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Your step by step guide to getting started with Findmypast

With our collection of over 1.8 billion records, we understand that making a start on researching your family history with Findmypast can be a bit daunting. So we've put together this quick and easy guide to help you get started.

The basics

Getting started

  • First things first; sit down and write everything you already know about your ancestors, making sure you stick to the facts and don’t get carried away with rumours and anecdotes. This will form the basis of your initial family research.
  • Ask your family what they know. Every detail can help your research, not matter how trivial. Ask older family members, they’re more likely to have encountered some of the people you’re researching, or to have heard stories about them. If you’re looking for inspiration, check out our list of 20 questions to ask your relatives.
  • Search the attic. Check old photographs, letters or documents and other heirlooms for clues to the past
  • Start your 14 day free trial with Findmypast. You’ll have instant, free access to almost 2 billion records including birth, marriage and death records, census records, military records, travel and migration records, millions of newspaper pages and much more.

Search our record collections

  • Our collections of billions of records are sure to contain a wealth of vital information concerning your ancestors. When searching our records, it’s always best to start with broad search terms, such as a name and a year of birth, and to narrow down from there.
  • For information on how to efficiently search the Findmypast record collections, visit our search help section here.

Building your family tree

  • The best place to store the information that you discover is in a family tree, and we offer the perfect solution. The Findmypast family tree builder is free, easy to use and jam-packed with features that make it the ideal online repository for your family history. It’s also totally secure, so no one will be able to access it unless you want them to.
  • • Once you’ve set up your family tree, add all of the information that you have. Relations, dates of birth, marriages, deaths, any addresses and occupations you’ve sourced from census records. If you have any photographs or scans of documents, you can also upload these to create a more vivid account of your family history.

An introduction to our records

Birth, marriage and death records

  • Our birth, marriage and death records (BMDs) are the building blocks that will form the foundation of your research. They’ll give you the basic information that you need when exploring your family history.
  • They can tell you:
    - where and when your ancestors were born, married or died
    - mothers’ maiden names
    - family names you may never have heard before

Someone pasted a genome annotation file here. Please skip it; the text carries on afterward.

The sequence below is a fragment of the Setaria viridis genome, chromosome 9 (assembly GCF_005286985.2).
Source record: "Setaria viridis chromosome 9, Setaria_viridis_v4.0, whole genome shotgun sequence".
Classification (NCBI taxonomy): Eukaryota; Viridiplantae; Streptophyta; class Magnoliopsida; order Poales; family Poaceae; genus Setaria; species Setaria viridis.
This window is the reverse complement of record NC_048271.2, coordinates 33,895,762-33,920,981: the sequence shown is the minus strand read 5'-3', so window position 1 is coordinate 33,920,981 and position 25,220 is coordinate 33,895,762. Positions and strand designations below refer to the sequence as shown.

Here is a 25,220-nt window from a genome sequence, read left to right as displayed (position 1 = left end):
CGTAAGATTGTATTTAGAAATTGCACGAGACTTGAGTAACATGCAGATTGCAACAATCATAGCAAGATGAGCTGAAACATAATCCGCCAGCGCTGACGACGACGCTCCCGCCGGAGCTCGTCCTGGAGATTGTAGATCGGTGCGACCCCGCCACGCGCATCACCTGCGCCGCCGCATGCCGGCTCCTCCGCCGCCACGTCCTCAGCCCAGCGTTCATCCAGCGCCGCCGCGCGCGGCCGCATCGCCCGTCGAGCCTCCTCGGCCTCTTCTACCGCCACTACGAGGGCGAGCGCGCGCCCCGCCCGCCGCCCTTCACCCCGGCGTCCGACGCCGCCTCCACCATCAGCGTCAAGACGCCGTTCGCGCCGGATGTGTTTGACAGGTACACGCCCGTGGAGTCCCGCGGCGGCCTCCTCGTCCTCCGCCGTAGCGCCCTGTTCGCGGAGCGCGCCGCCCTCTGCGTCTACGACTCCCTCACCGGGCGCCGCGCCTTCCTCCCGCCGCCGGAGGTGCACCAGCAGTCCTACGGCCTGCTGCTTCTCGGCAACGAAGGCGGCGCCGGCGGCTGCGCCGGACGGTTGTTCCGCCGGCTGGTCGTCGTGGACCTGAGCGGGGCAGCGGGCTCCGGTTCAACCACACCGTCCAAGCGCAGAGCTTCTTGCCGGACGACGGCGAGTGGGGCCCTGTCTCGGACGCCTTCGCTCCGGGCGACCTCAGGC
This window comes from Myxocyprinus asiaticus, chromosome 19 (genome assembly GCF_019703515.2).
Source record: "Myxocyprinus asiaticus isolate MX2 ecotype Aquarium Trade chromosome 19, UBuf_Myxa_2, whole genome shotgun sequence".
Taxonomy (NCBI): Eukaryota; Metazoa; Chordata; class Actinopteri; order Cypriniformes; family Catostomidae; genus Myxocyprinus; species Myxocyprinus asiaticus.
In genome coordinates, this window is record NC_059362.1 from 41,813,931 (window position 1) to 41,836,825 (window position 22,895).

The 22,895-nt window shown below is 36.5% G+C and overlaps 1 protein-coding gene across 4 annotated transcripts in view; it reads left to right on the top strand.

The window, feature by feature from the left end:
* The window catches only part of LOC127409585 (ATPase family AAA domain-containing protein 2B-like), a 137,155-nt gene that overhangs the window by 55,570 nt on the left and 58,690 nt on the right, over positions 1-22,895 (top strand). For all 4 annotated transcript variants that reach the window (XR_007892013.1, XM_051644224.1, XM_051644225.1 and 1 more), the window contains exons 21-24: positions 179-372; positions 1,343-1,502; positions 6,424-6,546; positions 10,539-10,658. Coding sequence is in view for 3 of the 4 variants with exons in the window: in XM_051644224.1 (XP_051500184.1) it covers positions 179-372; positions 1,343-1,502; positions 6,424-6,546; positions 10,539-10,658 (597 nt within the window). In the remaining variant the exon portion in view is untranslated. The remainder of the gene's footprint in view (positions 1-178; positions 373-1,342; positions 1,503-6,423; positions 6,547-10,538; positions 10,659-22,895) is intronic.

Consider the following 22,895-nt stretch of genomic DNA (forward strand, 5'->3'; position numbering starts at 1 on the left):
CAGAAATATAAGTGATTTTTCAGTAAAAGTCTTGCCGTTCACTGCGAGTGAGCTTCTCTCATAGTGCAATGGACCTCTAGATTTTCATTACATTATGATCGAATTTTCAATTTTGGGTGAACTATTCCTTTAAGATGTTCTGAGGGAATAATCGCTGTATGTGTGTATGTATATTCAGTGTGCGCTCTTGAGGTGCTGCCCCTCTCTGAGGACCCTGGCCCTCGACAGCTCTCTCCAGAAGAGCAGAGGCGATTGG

- much more
  • You can use the information you source from BMDs to order birth, marriage or death certificates, and so they’re a vital resource when bringing your past to life.
  • For tips on how to search our BMDs, visit our expert advice section here.

Census records

  • Censuses have been taken in Britain every decade since 1841 (barring 1941, when war prevented it). Due to the way data protection works, we can only view these censuses once 100 years has elapsed, so until 2022 the latest census we can browse is from 1912.
  • Censuses give us a wealth of information about our ancestors, including:
    - names
    - ages
    - addresses
    - places of birth
    - occupations
    - the names of other people at the same address
    - much more
  • For tips on how to effectively search census records, visit our expert advice section here

Newspaper Reports

  • In collaboration with the British Library, we’ve helped to build an online repository of over 9 million historical newspaper pages that date back to 1710. If you’re searching for family members, you can find them in notices of marriages and births – or, if they were famous or infamous, in the articles themselves.
  • In addition, our newspaper archives can add context to your family history, telling you more about the events, discoveries, tragedies and everything else that happened during your ancestors’ lives.
  • For more information, hints and tips on how to search our newspapers, visit our help section here.

Parish Records

  • Between 1538, when Britain split from the Roman church, and 1837 when the responsibility for keeping records was taken on by the government, the chief source of records of daily life are parish records.
  • These parish records are a fascinating look not just at your family history, but also at the history of our society, with details of birth, marriage and deaths dating back centuries.
  • For more information on how to effectively search the Findmypast parish record collections, visit our expert advice section here.

What to do next

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